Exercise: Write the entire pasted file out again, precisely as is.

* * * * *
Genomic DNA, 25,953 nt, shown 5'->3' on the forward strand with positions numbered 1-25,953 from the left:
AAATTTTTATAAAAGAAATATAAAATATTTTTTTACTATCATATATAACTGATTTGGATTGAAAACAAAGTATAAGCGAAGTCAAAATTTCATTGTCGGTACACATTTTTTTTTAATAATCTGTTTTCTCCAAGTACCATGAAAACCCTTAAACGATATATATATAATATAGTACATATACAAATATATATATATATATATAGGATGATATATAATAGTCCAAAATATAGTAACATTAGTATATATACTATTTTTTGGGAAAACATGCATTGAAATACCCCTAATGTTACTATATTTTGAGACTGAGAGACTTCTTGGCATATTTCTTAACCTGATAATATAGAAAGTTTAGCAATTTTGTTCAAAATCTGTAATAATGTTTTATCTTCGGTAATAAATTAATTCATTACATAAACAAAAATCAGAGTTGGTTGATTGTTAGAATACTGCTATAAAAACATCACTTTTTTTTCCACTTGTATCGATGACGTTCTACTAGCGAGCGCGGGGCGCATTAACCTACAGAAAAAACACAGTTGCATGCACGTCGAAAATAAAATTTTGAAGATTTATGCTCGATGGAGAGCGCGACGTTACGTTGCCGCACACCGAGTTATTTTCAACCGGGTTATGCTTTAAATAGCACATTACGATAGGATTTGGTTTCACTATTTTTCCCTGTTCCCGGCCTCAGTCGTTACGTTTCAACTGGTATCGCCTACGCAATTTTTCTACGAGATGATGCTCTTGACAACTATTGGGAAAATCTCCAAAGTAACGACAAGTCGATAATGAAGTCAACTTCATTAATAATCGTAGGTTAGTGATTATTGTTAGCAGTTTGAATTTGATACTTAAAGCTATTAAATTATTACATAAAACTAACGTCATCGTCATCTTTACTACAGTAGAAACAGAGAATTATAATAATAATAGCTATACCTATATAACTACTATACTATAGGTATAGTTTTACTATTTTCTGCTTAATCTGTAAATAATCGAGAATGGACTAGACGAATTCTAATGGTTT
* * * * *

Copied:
Genomic DNA, 25,953 nt, shown 5'->3' on the forward strand with positions numbered 1-25,953 from the left:
AAATTTTTATAAAAGAAATATAAAATATTTTTTTACTATCATATATAACTGATTTGGATTGAAAACAAAGTATAAGCGAAGTCAAAATTTCATTGTCGGTACACATTTTTTTTTAATAATCTGTTTTCTCCAAGTACCATGAAAACCCTTAAACGATATATATATAATATAGTACATATACAAATATATATATATATATATAGGATGATATATAATAGTCCAAAATATAGTAACATTAGTATATATACTATTTTTTGGGAAAACATGCATTGAAATACCCCTAATGTTACTATATTTTGAGACTGAGAGACTTCTTGGCATATTTCTTAACCTGATAATATAGAAAGTTTAGCAATTTTGTTCAAAATCTGTAATAATGTTTTATCTTCGGTAATAAATTAATTCATTACATAAACAAAAATCAGAGTTGGTTGATTGTTAGAATACTGCTATAAAAACATCACTTTTTTTTCCACTTGTATCGATGACGTTCTACTAGCGAGCGCGGGGCGCATTAACCTACAGAAAAAACACAGTTGCATGCACGTCGAAAATAAAATTTTGAAGATTTATGCTCGATGGAGAGCGCGACGTTACGTTGCCGCACACCGAGTTATTTTCAACCGGGTTATGCTTTAAATAGCACATTACGATAGGATTTGGTTTCACTATTTTTCCCTGTTCCCGGCCTCAGTCGTTACGTTTCAACTGGTATCGCCTACGCAATTTTTCTACGAGATGATGCTCTTGACAACTATTGGGAAAATCTCCAAAGTAACGACAAGTCGATAATGAAGTCAACTTCATTAATAATCGTAGGTTAGTGATTATTGTTAGCAGTTTGAATTTGATACTTAAAGCTATTAAATTATTACATAAAACTAACGTCATCGTCATCTTTACTACAGTAGAAACAGAGAATTATAATAATAATAGCTATACCTATATAACTACTATACTATAGGTATAGTTTTACTATTTTCTGCTTAATCTGTAAATAATCGAGAATGGACTAGACGAATTCTAATGGTTT